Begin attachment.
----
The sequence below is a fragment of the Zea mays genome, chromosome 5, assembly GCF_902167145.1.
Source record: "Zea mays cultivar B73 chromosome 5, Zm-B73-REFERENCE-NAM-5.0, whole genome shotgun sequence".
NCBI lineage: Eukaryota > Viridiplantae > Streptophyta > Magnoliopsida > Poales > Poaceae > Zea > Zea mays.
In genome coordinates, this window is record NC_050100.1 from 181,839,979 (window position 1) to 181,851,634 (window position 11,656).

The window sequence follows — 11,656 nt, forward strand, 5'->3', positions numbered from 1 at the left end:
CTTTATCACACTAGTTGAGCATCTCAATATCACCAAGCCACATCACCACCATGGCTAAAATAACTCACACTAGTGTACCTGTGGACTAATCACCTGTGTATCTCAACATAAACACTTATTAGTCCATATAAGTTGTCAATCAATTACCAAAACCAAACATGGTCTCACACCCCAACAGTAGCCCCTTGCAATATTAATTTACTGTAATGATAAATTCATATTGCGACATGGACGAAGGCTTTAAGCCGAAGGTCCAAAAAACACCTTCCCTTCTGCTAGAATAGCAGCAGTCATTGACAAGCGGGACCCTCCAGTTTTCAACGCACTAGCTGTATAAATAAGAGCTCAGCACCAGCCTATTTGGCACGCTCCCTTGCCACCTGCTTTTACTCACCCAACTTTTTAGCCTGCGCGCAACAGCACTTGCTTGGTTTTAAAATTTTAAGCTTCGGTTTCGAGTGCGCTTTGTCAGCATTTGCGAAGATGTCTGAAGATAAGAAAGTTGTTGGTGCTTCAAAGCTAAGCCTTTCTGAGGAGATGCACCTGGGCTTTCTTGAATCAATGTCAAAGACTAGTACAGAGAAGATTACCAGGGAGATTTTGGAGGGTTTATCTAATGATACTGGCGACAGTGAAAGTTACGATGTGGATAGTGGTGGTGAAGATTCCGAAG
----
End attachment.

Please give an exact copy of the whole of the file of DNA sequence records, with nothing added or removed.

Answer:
The sequence below is a fragment of the Zea mays genome, chromosome 5, assembly GCF_902167145.1.
Source record: "Zea mays cultivar B73 chromosome 5, Zm-B73-REFERENCE-NAM-5.0, whole genome shotgun sequence".
NCBI lineage: Eukaryota > Viridiplantae > Streptophyta > Magnoliopsida > Poales > Poaceae > Zea > Zea mays.
In genome coordinates, this window is record NC_050100.1 from 181,839,979 (window position 1) to 181,851,634 (window position 11,656).

The window sequence follows — 11,656 nt, forward strand, 5'->3', positions numbered from 1 at the left end:
CTTTATCACACTAGTTGAGCATCTCAATATCACCAAGCCACATCACCACCATGGCTAAAATAACTCACACTAGTGTACCTGTGGACTAATCACCTGTGTATCTCAACATAAACACTTATTAGTCCATATAAGTTGTCAATCAATTACCAAAACCAAACATGGTCTCACACCCCAACAGTAGCCCCTTGCAATATTAATTTACTGTAATGATAAATTCATATTGCGACATGGACGAAGGCTTTAAGCCGAAGGTCCAAAAAACACCTTCCCTTCTGCTAGAATAGCAGCAGTCATTGACAAGCGGGACCCTCCAGTTTTCAACGCACTAGCTGTATAAATAAGAGCTCAGCACCAGCCTATTTGGCACGCTCCCTTGCCACCTGCTTTTACTCACCCAACTTTTTAGCCTGCGCGCAACAGCACTTGCTTGGTTTTAAAATTTTAAGCTTCGGTTTCGAGTGCGCTTTGTCAGCATTTGCGAAGATGTCTGAAGATAAGAAAGTTGTTGGTGCTTCAAAGCTAAGCCTTTCTGAGGAGATGCACCTGGGCTTTCTTGAATCAATGTCAAAGACTAGTACAGAGAAGATTACCAGGGAGATTTTGGAGGGTTTATCTAATGATACTGGCGACAGTGAAAGTTACGATGTGGATAGTGGTGGTGAAGATTCCGAAG